Why is data curation important to you?

I think as data curators we provide human touch in what can be a very confusing and overwhelming area. We’re here to teach the researchers. I don’t feel our role is to be gatekeepers, rather that we’re facilitators. Especially within science and engineering and academia, I feel there’s still this prevailing attitude, especially at the graduate level, that you have to figure it out by yourself and that I’ve suffered through this, so you have to do it too. And that is one of the things that really turned me off from doing academic research and I feel that attitude really unjustly burdens underrepresented groups and there is still a huge lack of diversity within science and engineering. So, I want to help provide that human touch to make things maybe just a little bit easier for a researcher by saying to them I’m here to help you. And that’s something I remember from my chemistry degree, I can count on one hand the number of times somebody offered to help me like that and then when they did it was shocking, and I don’t feel it should be that way. 

So, I feel like for data curation, we have these altruistic motives of making things open is good for academia, and the entire world as a whole. For example, with our institutional repository, we get emails almost every single day from international researchers asking for access to documents in our institutional repository. So, having that stuff be open really does have a benefit to the world as a whole.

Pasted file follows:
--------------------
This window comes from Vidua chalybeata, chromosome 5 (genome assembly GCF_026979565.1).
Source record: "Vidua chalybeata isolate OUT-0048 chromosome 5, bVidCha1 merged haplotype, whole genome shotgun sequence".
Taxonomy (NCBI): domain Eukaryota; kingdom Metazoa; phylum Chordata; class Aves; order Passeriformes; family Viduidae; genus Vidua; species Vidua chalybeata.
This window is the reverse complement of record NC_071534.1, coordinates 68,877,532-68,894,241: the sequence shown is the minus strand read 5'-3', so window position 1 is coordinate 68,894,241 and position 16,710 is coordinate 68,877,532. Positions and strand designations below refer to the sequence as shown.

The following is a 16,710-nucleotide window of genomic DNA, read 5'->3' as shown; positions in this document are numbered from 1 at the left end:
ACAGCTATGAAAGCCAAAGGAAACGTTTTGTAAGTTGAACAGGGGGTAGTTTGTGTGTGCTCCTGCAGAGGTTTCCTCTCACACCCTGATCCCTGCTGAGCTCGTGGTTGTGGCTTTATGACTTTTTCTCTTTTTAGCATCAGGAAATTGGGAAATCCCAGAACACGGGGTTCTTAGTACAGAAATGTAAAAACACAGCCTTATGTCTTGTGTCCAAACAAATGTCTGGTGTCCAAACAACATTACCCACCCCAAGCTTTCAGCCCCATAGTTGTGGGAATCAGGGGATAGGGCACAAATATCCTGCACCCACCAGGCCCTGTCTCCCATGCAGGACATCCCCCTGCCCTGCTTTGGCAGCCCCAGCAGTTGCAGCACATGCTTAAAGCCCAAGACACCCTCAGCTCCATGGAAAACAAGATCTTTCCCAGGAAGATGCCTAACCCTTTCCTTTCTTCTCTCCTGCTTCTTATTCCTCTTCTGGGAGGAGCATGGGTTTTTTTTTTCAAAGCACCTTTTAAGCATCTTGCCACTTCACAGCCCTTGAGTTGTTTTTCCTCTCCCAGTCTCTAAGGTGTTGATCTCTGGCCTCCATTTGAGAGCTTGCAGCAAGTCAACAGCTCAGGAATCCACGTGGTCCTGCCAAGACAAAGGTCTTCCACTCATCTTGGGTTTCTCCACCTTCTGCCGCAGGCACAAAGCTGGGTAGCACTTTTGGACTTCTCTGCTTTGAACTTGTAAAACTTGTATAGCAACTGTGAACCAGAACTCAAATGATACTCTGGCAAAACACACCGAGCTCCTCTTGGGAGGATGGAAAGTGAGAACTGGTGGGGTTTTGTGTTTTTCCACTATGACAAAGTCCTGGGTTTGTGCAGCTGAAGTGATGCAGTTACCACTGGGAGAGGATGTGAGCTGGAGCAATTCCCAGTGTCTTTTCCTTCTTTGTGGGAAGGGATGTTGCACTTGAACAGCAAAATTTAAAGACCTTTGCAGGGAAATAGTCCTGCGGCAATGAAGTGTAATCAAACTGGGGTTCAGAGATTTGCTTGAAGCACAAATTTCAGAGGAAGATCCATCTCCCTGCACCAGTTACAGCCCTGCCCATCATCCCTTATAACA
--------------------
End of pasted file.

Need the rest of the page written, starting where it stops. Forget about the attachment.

Overall, I think I’m here to help support and teach researchers and hopefully make their day a little bit better.

Why is the Data Curation Network important?

I find the Data Curation Network to be a group of like-minded people who are doing similar things at similar size and scope institutions. And it’s growing to incorporate more universities, which I think is fantastic. I have found the curators to be willing to provide support and advice quite a bit. They are willing to commiserate with you when things may not have gone so well. So, it’s really just this community where you feel like you can ask for things that might be a little bit sticky or tricky and know that you’ll be getting advice from somebody who’s been through something the same or similar.